The Cherokee Nation is expanding the Konrad Holmes Memorial Trail that will stretch a mile and a half around the W. W. Keeler Tribal Complex to offer Cherokee citizens and public a place to walk, jog or run as part of the tribe’s recent public health and wellness initiatives.
Principal Chief Chuck Hoskin Jr. signed the Public Health and Wellness Act earlier this year that dedicates $9 million to $12 million per year to provide Cherokee citizens with access to substance abuse treatment centers, wellness centers and walking trails. On Monday, Cherokee Nation leaders and Konrad’s family broke ground on the trail expansion.
“Deputy Chief and I believe that health care is more than just routine physical check ups. It’s also about taking care of yourself and your mental state, and having these designated sites to help our citizens with a more holistic health approach is extremely important,” Chief Hoskin said. “This walking trail is one project of a large expansion plan for wellness centers, more trails and more mental health treatment services to serve our people.”
The walking trail was initially dedicated in 2003 and named after Cherokee citizen Konrad Holmes. Under the act, it’s currently under expansion.
Holmes, a Sequoyah High School student passed away in 2004 after a battle with a rare form of cancer. He was 19. Holmes was a runner and on the high school’s track and field and cross-country teams.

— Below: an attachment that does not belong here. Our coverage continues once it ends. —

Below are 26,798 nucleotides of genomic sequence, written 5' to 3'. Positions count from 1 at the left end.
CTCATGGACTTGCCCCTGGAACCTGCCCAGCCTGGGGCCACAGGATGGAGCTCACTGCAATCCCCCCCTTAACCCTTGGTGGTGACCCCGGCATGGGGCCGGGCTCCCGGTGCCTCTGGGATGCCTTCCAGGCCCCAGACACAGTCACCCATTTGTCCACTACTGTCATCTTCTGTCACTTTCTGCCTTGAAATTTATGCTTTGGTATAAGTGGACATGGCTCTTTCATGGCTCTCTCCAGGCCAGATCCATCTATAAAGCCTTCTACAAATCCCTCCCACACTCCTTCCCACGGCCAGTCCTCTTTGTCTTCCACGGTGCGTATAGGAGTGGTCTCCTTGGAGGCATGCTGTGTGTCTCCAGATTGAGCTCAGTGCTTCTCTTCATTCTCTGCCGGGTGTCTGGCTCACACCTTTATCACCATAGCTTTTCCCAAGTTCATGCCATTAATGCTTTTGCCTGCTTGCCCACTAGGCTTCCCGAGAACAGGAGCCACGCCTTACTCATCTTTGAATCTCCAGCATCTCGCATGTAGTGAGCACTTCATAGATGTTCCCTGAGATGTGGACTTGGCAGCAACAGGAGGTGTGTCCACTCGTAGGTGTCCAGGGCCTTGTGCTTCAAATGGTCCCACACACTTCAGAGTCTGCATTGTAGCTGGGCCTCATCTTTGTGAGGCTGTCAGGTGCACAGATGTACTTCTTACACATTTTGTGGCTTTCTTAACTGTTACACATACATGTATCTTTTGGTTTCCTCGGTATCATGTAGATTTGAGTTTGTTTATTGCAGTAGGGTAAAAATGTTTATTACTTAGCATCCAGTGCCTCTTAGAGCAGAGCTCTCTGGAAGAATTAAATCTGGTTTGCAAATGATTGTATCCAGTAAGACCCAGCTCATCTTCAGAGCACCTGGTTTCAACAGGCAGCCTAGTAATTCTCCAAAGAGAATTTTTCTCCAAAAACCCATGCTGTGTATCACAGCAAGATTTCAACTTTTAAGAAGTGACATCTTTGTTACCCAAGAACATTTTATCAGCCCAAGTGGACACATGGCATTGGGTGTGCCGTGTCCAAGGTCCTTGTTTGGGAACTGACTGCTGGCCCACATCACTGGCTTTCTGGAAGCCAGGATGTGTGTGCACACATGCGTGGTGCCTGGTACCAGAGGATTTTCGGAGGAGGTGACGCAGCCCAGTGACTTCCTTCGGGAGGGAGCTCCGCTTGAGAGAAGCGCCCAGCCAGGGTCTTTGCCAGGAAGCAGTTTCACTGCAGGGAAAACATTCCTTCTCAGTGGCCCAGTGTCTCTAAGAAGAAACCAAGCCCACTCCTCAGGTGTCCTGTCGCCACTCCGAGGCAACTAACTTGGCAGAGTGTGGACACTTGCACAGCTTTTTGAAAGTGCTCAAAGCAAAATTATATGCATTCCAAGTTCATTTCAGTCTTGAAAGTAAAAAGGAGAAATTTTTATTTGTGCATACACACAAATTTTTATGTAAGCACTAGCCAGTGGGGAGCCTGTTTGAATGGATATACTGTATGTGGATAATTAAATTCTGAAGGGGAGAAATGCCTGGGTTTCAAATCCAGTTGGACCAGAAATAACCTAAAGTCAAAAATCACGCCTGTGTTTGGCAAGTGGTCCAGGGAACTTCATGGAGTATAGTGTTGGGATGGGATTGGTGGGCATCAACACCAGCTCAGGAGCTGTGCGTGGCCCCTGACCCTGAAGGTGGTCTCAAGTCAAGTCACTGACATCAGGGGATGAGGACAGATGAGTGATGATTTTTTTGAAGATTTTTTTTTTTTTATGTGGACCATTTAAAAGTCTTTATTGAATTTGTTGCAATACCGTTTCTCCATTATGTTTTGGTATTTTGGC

His mom, Penny Holmes said, “running was one of the things that kept him grounded, it was the normal part” during his time with cancer.
Penny Holmes recalled when the trail was initially dedicated, that her son felt honored and grateful, but a bit unworthy because he knew others were out there suffering.
“I’m very honored and blessed to have this and be able to go there and walk and know that’s where he walked and ran. We’ll feel that closeness,” Penny Holmes said. “With everything the Nation is doing, from me personally, and on behalf of my family and so many others, thank you.”
The Konrad Holmes Memorial Trail is located between the Cherokee Nation W.W. Keeler Tribal Complex and the Sequoyah High School Campus and is currently in its first phase. The trail expansion will begin with a loop around the One Fire Field. In phase two and three, the trail will connect behind the complex, looping around the pond and Heirloom Garden and continue back to the southwest One Fire Field. Concrete from the former Cherokee Casino Tahlequah parking lot under construction for the new Durbin Feeling Language Center is being reused as the gravel for the trail.
Under Chief Hoskin and Deputy Chief Warner’s Public Health and Wellness Act plans to build more walking trails at different Cherokee Nation Health facilities throughout the reservation, a wellness center in Stilwell, new wellness center in Tahlequah and more are to come.
About Cherokee Nation
The Cherokee Nation is the federally recognized government of the Cherokee people and has inherent sovereign status recognized by treaty and law. The seat of tribal government is the W.W. Keeler Complex near Tahlequah, Oklahoma, the capital of the Cherokee Nation. With more than 400,000 citizens, 11,000 employees and a variety of tribal enterprises ranging from aerospace and defense contracts to entertainment venues, Cherokee Nation is one of the largest employers in northeastern Oklahoma and is the largest tribal nation in the United States.
To learn more, please visit www.cherokee.org.